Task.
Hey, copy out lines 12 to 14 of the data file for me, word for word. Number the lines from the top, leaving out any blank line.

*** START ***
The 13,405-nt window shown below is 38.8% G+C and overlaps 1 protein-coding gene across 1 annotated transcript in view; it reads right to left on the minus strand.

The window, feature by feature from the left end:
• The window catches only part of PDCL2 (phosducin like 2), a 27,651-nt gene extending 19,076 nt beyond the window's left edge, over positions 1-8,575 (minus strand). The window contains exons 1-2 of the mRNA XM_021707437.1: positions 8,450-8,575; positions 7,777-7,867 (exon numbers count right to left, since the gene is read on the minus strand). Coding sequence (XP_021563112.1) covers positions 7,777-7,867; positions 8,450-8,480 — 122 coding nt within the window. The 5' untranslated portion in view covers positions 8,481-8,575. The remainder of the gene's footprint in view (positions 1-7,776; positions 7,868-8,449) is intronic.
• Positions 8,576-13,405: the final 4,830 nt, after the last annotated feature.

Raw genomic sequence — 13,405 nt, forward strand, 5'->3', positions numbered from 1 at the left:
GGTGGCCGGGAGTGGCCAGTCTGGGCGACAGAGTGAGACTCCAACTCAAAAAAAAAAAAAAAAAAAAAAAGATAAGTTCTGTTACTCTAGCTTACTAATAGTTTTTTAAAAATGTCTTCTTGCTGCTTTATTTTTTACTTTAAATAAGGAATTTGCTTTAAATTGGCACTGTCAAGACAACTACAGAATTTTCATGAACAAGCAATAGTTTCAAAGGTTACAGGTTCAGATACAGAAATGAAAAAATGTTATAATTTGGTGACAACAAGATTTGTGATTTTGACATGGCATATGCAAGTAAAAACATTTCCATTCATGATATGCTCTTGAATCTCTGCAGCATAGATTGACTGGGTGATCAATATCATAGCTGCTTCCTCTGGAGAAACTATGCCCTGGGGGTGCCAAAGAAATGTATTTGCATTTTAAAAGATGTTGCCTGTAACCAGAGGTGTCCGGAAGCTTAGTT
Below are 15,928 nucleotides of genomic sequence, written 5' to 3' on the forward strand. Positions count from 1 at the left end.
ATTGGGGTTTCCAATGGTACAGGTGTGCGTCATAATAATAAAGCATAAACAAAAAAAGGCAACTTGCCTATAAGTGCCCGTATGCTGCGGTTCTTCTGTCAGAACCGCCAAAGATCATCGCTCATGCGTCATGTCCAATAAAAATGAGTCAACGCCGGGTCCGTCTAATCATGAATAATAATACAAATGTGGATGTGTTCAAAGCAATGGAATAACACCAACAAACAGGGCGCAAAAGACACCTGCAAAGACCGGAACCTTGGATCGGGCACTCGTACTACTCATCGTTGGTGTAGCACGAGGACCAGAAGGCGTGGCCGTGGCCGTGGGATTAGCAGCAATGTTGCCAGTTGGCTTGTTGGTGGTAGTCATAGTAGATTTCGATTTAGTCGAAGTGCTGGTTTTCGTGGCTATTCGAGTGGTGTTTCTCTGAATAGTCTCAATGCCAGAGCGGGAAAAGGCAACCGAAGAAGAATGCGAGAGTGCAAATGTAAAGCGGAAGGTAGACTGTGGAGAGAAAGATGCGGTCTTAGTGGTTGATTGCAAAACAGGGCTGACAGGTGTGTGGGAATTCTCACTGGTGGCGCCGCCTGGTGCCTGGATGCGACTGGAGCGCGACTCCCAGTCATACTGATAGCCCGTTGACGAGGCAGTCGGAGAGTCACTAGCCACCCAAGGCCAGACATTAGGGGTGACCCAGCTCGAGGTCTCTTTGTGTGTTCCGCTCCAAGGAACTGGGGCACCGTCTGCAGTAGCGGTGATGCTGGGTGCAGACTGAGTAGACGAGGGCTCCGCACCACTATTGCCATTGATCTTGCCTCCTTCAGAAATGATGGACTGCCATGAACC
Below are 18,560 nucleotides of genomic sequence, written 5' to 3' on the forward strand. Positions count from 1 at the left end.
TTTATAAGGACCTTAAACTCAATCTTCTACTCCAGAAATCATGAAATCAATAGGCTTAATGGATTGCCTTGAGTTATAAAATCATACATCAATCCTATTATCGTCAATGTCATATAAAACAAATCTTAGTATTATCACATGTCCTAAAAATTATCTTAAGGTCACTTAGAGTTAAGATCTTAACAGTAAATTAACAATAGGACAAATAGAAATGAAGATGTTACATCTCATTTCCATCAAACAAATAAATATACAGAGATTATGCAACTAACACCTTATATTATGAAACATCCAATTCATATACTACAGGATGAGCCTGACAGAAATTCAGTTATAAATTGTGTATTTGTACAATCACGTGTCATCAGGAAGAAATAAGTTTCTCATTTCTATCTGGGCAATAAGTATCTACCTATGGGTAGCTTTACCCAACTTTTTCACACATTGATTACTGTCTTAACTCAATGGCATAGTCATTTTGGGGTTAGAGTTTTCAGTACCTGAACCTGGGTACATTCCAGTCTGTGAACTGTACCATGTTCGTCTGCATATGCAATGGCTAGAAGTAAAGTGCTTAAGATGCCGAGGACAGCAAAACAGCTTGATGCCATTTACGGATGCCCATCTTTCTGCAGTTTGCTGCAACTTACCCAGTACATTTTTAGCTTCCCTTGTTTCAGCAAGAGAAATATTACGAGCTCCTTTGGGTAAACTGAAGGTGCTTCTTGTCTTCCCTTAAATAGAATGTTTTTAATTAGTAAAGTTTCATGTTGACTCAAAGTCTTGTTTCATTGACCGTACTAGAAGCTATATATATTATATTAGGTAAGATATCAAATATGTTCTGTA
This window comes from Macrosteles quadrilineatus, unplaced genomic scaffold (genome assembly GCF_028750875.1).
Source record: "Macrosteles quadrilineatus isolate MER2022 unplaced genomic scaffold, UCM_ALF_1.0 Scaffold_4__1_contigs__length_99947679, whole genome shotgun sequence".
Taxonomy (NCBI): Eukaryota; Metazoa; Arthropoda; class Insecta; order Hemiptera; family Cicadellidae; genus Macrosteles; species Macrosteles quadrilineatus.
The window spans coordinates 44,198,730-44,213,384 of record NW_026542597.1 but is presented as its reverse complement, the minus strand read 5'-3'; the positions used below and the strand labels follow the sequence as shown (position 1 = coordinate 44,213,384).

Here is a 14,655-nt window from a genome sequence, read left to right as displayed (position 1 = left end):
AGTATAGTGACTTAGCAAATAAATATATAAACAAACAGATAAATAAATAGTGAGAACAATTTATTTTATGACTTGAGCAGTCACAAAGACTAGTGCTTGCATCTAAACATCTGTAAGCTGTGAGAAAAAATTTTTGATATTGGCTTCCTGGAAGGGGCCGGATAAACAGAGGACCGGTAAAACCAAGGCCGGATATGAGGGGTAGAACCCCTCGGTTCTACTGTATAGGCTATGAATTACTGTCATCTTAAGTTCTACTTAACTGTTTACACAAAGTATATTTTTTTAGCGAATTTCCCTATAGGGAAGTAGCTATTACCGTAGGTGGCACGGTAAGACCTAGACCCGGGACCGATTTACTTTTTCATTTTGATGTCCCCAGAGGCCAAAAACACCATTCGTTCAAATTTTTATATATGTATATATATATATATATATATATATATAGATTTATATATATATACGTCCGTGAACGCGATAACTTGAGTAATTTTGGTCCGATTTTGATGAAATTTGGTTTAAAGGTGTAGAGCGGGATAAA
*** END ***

Source record: "Macrosteles quadrilineatus isolate MER2022 unplaced genomic scaffold, UCM_ALF_1.0 Scaffold_4__1_contigs__length_99947679, whole genome shotgun sequence".
Taxonomy (NCBI): Eukaryota; Metazoa; Arthropoda; class Insecta; order Hemiptera; family Cicadellidae; genus Macrosteles; species Macrosteles quadrilineatus.
The window spans coordinates 44,198,730-44,213,384 of record NW_026542597.1 but is presented as its reverse complement, the minus strand read 5'-3'; the positions used below and the strand labels follow the sequence as shown (position 1 = coordinate 44,213,384).